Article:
Has the Champions League OMB stood the test of time?
As someone who reviews football boots and equipment, one of the most common questions I get is – “Is it worth getting a top grade official match ball?”
My answer is that the performance and durability of a match ball is objectively superior to the takedown balls, provided you don’t play on concrete surfaces.
With the adidas Finale 18 though, things are more interesting. Despite taking over from Nike as the official match ball provider for the Champions League back in 2001, the adidas Finale hasn’t quite changed much since the Finale 10. The Finale 10 was the first ball to sport the iconic 14 panels which have been thermally bonded with a slightly dimpled texture for better grip.
Every Finale since then has only seen annual cosmetic updates which begs the question – Is the Finale still a good ball after all these years?
What’s In A Ball?
Most match balls share 3 common characteristics – Thermally bonded panels, dimpled upper and a latex bladder. Prior to the Finale 10, the Finale balls would borrow features from other adidas match balls, with the 2006 TeamGeist+ ball being the most popular.
While the features sound futuristic and unnecessary, they do make a difference to performance, especially when tested alongside a takedown ball.
The thermal bonding ensures that the ball is perfectly round, providing consistent ball flight and reducing the amount of water absorbed in rainy weather. The dimpled upper also ensures that the ball never feels overly slick, so you have no excuse when you mis-control your teammates’ pinpoint passes. Finally the latex bladder ensures consistent ball pressure and gives that ‘oomph’ when you strike the ball.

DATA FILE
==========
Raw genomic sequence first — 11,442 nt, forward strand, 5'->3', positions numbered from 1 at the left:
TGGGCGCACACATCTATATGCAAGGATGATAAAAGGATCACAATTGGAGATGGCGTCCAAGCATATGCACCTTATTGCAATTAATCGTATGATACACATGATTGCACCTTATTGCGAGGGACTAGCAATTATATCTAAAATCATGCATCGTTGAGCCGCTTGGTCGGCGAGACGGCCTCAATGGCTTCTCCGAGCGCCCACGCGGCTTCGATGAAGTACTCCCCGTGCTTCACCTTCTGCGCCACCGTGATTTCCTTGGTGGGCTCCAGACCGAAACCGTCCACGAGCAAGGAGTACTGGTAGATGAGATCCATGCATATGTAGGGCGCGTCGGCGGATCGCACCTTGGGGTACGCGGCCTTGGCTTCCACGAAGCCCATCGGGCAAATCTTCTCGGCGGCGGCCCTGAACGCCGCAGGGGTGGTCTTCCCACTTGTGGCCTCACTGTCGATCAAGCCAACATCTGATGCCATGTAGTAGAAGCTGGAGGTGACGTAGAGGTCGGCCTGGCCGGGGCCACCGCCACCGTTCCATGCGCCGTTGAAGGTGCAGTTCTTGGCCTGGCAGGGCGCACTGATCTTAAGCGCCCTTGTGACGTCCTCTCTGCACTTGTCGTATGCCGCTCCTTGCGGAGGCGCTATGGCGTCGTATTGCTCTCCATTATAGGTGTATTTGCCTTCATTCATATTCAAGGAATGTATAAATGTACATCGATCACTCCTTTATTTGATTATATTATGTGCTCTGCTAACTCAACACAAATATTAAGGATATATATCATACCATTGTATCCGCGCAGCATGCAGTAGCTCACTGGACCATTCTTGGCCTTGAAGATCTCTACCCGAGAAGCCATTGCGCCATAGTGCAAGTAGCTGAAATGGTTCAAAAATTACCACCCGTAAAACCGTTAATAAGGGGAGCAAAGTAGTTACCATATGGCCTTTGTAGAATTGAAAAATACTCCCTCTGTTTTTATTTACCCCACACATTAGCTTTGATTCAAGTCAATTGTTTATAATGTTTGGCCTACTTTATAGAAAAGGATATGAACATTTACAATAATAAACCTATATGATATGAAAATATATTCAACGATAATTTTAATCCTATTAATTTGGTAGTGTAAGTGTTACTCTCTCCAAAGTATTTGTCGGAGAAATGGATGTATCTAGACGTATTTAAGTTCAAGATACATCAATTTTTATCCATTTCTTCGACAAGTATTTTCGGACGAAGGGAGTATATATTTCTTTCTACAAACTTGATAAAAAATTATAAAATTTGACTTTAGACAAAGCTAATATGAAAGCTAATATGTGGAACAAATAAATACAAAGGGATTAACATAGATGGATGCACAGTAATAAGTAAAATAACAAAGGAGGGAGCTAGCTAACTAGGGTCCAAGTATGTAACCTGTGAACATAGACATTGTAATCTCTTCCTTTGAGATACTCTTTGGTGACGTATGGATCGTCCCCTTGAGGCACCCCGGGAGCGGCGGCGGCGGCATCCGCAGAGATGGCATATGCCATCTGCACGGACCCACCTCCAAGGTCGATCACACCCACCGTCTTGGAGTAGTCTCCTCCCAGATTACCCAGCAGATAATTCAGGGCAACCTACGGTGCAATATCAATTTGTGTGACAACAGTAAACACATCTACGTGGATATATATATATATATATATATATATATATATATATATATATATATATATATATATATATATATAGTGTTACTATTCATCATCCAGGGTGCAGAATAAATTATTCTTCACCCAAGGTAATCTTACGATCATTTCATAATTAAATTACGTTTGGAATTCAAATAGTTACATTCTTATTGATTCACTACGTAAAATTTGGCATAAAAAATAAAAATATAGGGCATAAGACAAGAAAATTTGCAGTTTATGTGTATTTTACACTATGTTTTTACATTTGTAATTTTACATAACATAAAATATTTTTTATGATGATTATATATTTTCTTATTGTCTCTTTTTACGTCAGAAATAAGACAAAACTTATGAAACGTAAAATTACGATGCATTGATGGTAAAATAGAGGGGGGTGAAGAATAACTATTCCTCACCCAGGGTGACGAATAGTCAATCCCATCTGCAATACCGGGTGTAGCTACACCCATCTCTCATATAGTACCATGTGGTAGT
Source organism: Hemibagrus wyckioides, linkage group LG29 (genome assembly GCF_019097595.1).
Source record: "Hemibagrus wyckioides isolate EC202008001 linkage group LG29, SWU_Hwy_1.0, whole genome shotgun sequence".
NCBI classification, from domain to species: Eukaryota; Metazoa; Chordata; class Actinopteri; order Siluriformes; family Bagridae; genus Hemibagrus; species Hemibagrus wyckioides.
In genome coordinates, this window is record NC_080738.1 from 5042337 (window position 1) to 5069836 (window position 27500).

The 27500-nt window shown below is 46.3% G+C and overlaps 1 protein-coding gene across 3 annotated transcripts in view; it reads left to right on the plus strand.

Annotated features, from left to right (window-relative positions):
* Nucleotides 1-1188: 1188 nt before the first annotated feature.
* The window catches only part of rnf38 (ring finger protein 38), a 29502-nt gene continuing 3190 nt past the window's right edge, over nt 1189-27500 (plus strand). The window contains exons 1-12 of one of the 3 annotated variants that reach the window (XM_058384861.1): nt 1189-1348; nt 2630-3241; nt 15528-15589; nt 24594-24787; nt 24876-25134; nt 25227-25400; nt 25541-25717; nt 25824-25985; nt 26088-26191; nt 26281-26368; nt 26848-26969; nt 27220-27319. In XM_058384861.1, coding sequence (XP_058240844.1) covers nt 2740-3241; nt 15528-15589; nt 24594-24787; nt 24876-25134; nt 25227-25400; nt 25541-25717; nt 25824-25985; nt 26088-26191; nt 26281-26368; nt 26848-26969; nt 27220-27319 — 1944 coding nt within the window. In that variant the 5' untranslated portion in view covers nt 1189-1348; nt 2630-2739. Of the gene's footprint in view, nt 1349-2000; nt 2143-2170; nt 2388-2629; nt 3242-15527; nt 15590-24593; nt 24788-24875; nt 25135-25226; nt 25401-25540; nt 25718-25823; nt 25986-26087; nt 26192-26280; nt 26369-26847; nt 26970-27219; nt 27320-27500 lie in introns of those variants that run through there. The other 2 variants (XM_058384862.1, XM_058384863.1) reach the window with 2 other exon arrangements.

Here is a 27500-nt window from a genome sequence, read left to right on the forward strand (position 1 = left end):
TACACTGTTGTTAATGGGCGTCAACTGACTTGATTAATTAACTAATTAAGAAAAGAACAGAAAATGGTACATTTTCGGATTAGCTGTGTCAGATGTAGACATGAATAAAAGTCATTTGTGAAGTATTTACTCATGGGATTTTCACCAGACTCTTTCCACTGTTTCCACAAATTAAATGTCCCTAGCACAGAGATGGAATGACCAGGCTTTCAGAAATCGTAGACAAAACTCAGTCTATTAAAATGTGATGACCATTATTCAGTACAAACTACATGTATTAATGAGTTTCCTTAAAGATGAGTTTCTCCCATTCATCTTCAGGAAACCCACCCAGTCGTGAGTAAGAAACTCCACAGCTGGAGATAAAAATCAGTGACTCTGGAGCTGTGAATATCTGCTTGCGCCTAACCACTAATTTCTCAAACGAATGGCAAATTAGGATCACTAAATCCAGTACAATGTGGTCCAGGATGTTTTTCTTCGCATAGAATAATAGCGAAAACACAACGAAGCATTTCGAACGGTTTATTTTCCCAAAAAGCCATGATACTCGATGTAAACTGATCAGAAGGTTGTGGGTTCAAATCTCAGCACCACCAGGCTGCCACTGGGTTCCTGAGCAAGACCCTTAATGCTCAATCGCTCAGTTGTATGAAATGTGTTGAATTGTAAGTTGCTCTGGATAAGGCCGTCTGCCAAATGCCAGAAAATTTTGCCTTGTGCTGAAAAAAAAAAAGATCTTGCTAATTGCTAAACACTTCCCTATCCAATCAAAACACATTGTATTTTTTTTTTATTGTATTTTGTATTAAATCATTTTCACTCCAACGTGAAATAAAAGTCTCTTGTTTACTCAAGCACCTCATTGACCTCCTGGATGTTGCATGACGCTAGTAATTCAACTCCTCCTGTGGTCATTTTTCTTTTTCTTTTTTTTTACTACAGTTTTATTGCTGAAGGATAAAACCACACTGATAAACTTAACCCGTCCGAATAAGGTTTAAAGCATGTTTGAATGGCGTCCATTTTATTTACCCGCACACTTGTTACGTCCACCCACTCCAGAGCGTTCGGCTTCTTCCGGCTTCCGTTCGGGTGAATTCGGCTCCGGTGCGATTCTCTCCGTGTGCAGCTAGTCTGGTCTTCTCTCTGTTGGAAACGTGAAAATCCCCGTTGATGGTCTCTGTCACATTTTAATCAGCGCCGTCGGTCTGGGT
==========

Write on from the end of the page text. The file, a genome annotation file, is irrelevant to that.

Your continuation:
A balling good time with the Finale 18
It’ll probably come as no surprise that the Finale 18 is a great ball to play with. The ball has a natural bounce during long goal kicks, even on artificial turf. Short passes move quickly across the turf with zip. More importantly, pinging long passes in it is an absolute dream. The ball flies where you want it to go, without the unnecessary swerve that plagued some of adidas’ other Official Match Balls (That’s you Jabulani). Strike the ball with the right technique and the ball will produce the desired spin, or lack of spin, for those whipped and knuckle shots. Curled shots and crosses were especially effective, so all you Beckham wannabes will love this one.
The PolyUrethane (PU) material that is used on all the panels also has a nice amount of cushioning on it. Combined with the dimpled texture, the Finale 18 turns into an incredibly beautiful ball to control and dribble with. You won’t turn into Lionel Messi, but you do feel empowered to execute one of his trademark close control dribbles.
The padding did bring about a unique issue to light – disagreements with my teammates on the right air pressure. The cushioned feel from the padding made it difficult to gauge how inflated the ball through the usual ‘finger press’ method.
I usually pump the ball until I can only make a depression when pressing my thumb into the ball. With the Finale 18 though, several of my team mates felt that the ball was under inflated. It did take several attempts before reaching the goldilocks sweet spot. My advice would be to inflate it until your thumb is unable to depress the ball at all.
Should you get the Finale 18?
If I had to describe the Finale 18 in 2 words, it would be well-balanced. The ball just performs and does what you want it to and moves where you hit it to. It comes with just the right amount of padding, unlike their take-down balls which can feel balloon-like.
The only flaw I noticed was that the panels on our Finale 17 began to come undone after about a year or so of playing 5 a-side football on AG. Unlike previous editions of the the Finale, adidas have reduced the amount of dimpling on the ball, with only the star panels receiving the effect.
While performance was not affected, I would recommend the Finale 18 for players who play 7 or 11 aside games. This allows you to better experience the ball when you ping it around for longer passes.
You never get any impressions that the Finale 18 feel dated or clunky. It feels as great to play with the Finale in 2010 as it is today in 2019. adidas have adopted an “if it ain’t broke, don’t fix it” approach to the Finale series and it’s difficult to argue against it.
If you’re in the market for a match ball I’d definitely recommend the Finale 18, or even one of the older Finale models on a discount, considering how close they are, performance wise.